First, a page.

Rate of opioid-related deaths in Ontario has tripled in past fifteen years, with most significant increase in young adults
St. Michael’s Hospital
IMAGE: Dr. Tara Gomes is a researcher at the Li Ka Shing Knowledge Institute of St. Michael’s Hospital and the Institute for Clinical Evaluative Sciences (ICES).
Credit: St. Michael’s Hospital
TORONTO, April 26, 2018 – One out of every six deaths among young adults in Ontario is related to opioids, suggests a study led by researchers at St. Michael’s Hospital and the Institute for Clinical Evaluative Sciences (ICES).
The study, published today in the Journal of Addiction Medicine, found that the rate of opioid-related deaths nearly tripled in Ontario from 2000 to 2015, with one in every 133 deaths in Ontario related to opioid use by 2015. However, this number varied importantly by age group. The study expands on earlier research from Dr. Tara Gomes, which showed that one in 170 deaths in Ontario was related to opioid use in 2010.
“It is striking to see that despite the efforts put into harm reduction, proper prescribing practices, and education around opioid use, the number of opioid-related deaths continues to rise,” said Dr. Gomes, a scientist in the Li Ka Shing Knowledge Institute of St. Michael’s. “The other alarming fact is how this crisis is increasingly impacting our youth and young adults.”
Researchers reviewed all deaths in Ontario where prescribed or illicit opioids were determined to be a contributing factor between 2000 and 2015. In the last five years examined in this study (2010 to 2015), the most dramatic increase in opioid-related deaths occurred among those aged 15 to 24 years. By 2015, more than 1 in 9 deaths in this age group were opioid-related – up from 1 in 15 deaths five years earlier.
Dr. Gomes, who is also an ICES scientist, and her team found that a total of 29,410 years of potential life were lost prematurely due to opioid-related causes in 2015, which exceeds the years of life lost prematurely annually from diseases such as pneumonia, HIV/AIDS and influenza in the most recent data available.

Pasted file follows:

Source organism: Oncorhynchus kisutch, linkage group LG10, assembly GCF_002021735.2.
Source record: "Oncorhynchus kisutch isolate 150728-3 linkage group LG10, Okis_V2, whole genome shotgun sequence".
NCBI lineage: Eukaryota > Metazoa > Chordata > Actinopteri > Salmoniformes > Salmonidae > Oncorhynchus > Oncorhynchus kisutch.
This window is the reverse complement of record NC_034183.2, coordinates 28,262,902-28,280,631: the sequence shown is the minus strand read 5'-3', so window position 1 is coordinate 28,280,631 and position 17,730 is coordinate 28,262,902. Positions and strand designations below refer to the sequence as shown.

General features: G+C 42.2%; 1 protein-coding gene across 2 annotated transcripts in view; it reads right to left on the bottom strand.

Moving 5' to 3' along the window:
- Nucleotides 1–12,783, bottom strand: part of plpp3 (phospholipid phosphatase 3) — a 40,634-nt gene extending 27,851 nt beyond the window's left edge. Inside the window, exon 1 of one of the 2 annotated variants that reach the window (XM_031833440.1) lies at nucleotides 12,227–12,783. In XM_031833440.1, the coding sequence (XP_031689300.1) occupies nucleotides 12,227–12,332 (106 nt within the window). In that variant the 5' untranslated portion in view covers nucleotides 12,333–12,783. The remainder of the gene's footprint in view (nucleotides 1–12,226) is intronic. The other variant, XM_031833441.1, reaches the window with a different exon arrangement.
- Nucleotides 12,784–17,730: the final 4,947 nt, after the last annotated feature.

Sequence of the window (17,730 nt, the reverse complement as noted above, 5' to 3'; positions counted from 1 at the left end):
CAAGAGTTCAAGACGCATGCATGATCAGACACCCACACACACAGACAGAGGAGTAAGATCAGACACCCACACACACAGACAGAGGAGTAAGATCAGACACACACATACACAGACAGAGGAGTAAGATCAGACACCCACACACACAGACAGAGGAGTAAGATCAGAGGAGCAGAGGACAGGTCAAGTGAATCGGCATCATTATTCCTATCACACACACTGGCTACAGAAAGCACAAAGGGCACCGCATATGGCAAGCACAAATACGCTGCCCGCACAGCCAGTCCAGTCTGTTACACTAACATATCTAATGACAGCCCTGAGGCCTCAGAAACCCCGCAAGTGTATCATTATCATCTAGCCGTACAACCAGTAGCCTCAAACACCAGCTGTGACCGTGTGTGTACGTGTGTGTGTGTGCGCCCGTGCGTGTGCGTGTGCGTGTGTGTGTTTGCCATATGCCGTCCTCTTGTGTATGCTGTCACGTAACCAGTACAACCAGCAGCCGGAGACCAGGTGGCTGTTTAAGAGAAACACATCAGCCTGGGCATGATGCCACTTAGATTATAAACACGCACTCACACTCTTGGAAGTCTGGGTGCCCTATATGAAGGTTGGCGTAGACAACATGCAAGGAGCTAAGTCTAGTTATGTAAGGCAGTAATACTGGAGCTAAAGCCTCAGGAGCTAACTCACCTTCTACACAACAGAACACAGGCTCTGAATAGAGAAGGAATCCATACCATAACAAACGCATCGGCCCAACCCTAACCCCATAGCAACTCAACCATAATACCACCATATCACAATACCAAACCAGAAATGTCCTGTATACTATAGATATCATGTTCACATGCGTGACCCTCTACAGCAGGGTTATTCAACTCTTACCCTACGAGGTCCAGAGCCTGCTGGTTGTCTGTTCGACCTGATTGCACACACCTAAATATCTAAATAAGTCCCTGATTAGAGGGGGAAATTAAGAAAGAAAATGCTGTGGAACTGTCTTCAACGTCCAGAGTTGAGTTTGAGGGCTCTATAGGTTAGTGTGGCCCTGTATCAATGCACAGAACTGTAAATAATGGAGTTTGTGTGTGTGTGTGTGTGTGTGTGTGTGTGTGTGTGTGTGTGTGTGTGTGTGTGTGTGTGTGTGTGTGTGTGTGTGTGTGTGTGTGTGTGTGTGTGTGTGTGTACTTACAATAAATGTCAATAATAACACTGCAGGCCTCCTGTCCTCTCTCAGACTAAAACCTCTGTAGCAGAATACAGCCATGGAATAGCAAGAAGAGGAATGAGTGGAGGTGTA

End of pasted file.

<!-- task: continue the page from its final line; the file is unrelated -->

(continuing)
“These shifting patterns show us that we have to better understand the dynamics of drug use in younger populations who are succumbing to opioid-related deaths,” Dr. Gomes said. “We can only truly understand this by talking directly to affected communities to learn what they need to create a safer environment in which to live.”
This study was funded by grants from the Ontario Ministry of Health and Long-Term Care and the Ontario Strategy for Patient-Oriented Research Support Unit, and was supported by ICES.
About St. Michael’s Hospital
St. Michael’s Hospital provides compassionate care to all who enter its doors. The hospital also provides outstanding medical education to future health care professionals in more than 29 academic disciplines. Critical care and trauma, heart disease, neurosurgery, diabetes, cancer care, care of the homeless and global health are among the Hospital’s recognized areas of expertise. Through the Keenan Research Centre and the Li Ka Shing International Healthcare Education Centre, which make up the Li Ka Shing Knowledge Institute, research and education at St. Michael’s Hospital are recognized and make an impact around the world. Founded in 1892, the hospital is fully affiliated with the University of Toronto.
About the Institute for Clinical Evaluative Sciences
The Institute for Clinical Evaluative Sciences (ICES) is an independent, non-profit organization that uses population-based health information to produce knowledge on a broad range of health care issues. Our unbiased evidence provides measures of health system performance, a clearer understanding of the shifting health care needs of Ontarians, and a stimulus for discussion of practical solutions to optimize scarce resources. ICES knowledge is highly regarded in Canada and abroad, and is widely used by government, hospitals, planners, and practitioners to make decisions about care delivery and to develop policy. For the latest ICES news, follow us on Twitter: @ICESOntario
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Categories: Lethal or Unintended Side Effects